I may not be part of that “current generation,” but even I prefer looking at pictures to reading the basics of them dadgummed black holes one more time. Don’t get me wrong, though, there is plenty of information between the covers. Particularly noteworthy are the monthly gear reviews, and, especially, the shootout comparos. Each issue three or four or more similar items are compared—scopes, mounts, whatever. The biggest plus? The reviewers are not pulling their punches; if the optics in a scope do not perform, that is said; not talked around. The reviews just tend to be closer to what a lot of us have wished for than much of what we’ve seen from the U.S. rags of late. For example, a recent review of 12-inch Dobs actually referred to the author’s star-testing of the scopes.

As mentioned earlier, physically TSAN is similar to Astronomy Now. But that’s just the paper and the cover. In my opinion, the layout of The Sky at Night is more innovative and readable than that of the other mag. TSAN usually looks modern while AN often just looks busy. Content-wise? The groan-inducing typos and similar errors were exorcised early on. What about the CD? It has grown along with the rest of the magazine. The TV program is still there, but Editor Graham Southorn and his staff are beginning to find some ways to move the CD from merely “cool” to genuinely “useful.” For example, a recent disk included plans/drawings to accompany a telescope making project in the magazine. Another how-to was bolstered by a video on the CD.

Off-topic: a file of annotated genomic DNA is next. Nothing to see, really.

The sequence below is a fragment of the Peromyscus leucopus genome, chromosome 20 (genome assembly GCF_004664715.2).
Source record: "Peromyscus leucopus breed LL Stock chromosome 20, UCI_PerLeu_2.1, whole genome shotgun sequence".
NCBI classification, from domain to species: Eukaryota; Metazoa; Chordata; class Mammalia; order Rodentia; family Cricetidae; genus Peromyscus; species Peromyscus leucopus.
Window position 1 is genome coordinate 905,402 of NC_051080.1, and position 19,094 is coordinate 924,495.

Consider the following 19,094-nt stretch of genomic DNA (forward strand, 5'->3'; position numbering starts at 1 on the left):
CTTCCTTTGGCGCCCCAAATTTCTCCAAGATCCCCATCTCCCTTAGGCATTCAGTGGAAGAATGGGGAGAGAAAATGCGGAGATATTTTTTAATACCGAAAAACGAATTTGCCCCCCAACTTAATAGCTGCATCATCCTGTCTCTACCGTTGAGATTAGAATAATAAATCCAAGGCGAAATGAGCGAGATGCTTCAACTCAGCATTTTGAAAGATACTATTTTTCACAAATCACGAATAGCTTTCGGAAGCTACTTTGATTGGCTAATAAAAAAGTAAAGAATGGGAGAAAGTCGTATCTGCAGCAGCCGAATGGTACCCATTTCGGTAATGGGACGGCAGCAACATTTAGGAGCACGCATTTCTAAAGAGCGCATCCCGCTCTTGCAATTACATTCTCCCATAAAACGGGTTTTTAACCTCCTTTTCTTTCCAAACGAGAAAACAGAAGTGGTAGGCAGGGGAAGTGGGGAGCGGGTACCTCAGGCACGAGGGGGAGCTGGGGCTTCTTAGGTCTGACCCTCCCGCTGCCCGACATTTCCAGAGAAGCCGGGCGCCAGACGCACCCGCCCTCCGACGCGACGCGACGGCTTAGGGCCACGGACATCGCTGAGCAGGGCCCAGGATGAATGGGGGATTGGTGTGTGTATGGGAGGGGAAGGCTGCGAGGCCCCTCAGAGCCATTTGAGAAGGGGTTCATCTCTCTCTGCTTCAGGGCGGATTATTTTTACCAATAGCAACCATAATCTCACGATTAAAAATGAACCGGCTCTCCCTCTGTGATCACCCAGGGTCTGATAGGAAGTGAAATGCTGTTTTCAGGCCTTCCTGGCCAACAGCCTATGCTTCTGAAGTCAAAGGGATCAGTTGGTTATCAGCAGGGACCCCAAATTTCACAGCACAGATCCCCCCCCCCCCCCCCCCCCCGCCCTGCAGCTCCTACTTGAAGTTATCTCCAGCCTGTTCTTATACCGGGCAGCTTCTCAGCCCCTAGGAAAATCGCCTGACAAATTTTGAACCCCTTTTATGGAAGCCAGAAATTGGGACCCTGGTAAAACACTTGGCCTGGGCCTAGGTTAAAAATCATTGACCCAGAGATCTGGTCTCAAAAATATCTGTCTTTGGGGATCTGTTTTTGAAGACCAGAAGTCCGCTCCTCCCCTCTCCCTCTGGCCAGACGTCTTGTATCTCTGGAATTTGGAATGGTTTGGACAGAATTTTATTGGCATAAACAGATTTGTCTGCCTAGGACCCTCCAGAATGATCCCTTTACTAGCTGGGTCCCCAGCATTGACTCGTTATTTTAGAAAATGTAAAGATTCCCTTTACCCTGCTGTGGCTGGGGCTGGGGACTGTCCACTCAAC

If The Sky at Night Magazine can keep on truckin’, it threatens to become my newsstand favorite. Bringdowns? Given the current dollar – pound exchange rate, the cover price, $8.75, hurts a little, but, remember, Sky and Telescope is six bucks now and no CD will you find. Here’s a tip for my fellow Patrick Moore fans: most modern DVD machines will play the CD’s TV show so you can watch Sir Patrick on your big screen instead of a consarned laptop display.

AstroPhoto Insight